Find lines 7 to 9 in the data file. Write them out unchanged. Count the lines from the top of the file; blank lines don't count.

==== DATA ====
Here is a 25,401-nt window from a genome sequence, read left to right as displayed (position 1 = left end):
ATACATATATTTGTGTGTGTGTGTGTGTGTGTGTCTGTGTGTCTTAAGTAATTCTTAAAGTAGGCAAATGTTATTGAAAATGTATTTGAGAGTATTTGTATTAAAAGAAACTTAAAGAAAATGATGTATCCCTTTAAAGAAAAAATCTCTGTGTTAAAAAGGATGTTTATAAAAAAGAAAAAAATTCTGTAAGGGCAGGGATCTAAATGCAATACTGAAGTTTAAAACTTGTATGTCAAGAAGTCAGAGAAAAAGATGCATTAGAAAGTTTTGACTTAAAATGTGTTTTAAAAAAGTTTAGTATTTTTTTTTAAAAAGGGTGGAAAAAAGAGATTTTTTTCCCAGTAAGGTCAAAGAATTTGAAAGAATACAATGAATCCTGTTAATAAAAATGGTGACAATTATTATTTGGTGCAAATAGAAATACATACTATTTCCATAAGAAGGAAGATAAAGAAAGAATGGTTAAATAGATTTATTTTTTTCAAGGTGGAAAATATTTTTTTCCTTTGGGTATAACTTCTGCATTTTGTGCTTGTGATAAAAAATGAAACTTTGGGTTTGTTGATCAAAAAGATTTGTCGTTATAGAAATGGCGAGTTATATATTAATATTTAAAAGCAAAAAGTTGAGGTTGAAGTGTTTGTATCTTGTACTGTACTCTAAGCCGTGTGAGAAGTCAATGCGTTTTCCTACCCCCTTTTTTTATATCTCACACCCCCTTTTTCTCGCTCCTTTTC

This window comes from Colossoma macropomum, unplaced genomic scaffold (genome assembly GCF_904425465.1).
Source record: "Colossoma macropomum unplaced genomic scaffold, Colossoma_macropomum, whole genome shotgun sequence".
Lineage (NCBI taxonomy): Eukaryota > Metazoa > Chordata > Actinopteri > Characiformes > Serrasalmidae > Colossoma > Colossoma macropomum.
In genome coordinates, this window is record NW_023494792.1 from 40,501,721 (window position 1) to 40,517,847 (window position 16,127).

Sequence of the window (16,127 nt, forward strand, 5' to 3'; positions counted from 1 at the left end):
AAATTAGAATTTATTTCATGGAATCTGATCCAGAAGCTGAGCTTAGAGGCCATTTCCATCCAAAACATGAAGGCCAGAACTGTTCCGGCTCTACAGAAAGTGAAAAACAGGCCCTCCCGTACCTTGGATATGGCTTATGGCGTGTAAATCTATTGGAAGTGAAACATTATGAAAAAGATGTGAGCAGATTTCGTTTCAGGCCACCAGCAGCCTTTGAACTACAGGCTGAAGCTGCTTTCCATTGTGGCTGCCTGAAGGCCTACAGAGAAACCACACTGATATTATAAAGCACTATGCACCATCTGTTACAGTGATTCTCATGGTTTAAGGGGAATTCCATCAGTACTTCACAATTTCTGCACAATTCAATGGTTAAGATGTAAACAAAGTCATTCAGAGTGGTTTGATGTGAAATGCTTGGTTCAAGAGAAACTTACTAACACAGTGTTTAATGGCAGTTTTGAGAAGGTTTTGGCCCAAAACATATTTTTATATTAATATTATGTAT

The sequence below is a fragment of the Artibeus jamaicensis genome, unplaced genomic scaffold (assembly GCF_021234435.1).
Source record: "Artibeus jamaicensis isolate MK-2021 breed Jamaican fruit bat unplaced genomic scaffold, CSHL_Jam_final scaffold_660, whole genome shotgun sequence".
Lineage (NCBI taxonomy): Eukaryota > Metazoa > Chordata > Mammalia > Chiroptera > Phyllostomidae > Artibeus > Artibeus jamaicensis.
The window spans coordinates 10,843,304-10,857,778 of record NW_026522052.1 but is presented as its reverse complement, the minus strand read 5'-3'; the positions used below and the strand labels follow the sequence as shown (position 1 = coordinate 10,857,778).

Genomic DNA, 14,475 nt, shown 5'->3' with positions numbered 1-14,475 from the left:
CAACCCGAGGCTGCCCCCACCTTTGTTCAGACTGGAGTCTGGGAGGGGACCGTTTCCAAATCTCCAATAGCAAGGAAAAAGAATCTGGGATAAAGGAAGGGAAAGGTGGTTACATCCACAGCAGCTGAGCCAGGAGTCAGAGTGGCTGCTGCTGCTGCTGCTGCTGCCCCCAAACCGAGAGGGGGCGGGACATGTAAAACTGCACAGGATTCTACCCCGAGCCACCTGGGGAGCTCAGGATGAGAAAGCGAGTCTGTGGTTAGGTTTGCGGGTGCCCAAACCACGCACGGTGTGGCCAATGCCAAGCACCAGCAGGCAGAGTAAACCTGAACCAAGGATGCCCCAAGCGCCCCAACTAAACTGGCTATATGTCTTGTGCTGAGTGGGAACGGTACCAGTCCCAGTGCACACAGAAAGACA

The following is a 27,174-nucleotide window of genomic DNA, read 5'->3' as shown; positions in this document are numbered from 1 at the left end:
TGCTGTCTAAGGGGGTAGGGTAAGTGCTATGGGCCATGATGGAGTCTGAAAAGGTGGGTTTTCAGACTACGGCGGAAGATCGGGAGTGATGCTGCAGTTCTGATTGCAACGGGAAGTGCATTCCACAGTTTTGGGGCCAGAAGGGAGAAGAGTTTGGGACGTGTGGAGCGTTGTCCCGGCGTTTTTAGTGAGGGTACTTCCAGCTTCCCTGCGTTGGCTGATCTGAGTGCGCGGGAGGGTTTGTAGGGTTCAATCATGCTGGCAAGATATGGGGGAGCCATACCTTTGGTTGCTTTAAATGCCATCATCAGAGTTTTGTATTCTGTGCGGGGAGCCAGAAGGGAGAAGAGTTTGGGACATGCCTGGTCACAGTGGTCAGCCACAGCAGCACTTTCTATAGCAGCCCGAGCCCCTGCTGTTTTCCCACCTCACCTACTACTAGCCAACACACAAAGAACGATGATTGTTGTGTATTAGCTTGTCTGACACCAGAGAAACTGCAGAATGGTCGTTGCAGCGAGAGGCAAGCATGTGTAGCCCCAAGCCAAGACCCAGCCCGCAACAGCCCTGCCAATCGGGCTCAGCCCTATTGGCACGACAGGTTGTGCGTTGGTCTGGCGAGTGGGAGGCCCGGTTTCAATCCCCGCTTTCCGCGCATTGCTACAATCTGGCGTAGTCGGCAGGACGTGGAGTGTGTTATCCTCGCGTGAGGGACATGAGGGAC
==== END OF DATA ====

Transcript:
Sequence of the window (16,127 nt, forward strand, 5' to 3'; positions counted from 1 at the left end):
AAATTAGAATTTATTTCATGGAATCTGATCCAGAAGCTGAGCTTAGAGGCCATTTCCATCCAAAACATGAAGGCCAGAACTGTTCCGGCTCTACAGAAAGTGAAAAACAGGCCCTCCCGTACCTTGGATATGGCTTATGGCGTGTAAATCTATTGGAAGTGAAACATTATGAAAAAGATGTGAGCAGATTTCGTTTCAGGCCACCAGCAGCCTTTGAACTACAGGCTGAAGCTGCTTTCCATTGTGGCTGCCTGAAGGCCTACAGAGAAACCACACTGATATTATAAAGCACTATGCACCATCTGTTACAGTGATTCTCATGGTTTAAGGGGAATTCCATCAGTACTTCACAATTTCTGCACAATTCAATGGTTAAGATGTAAACAAAGTCATTCAGAGTGGTTTGATGTGAAATGCTTGGTTCAAGAGAAACTTACTAACACAGTGTTTAATGGCAGTTTTGAGAAGGTTTTGGCCCAAAACATATTTTTATATTAATATTATGTAT

The sequence below is a fragment of the Artibeus jamaicensis genome, unplaced genomic scaffold (assembly GCF_021234435.1).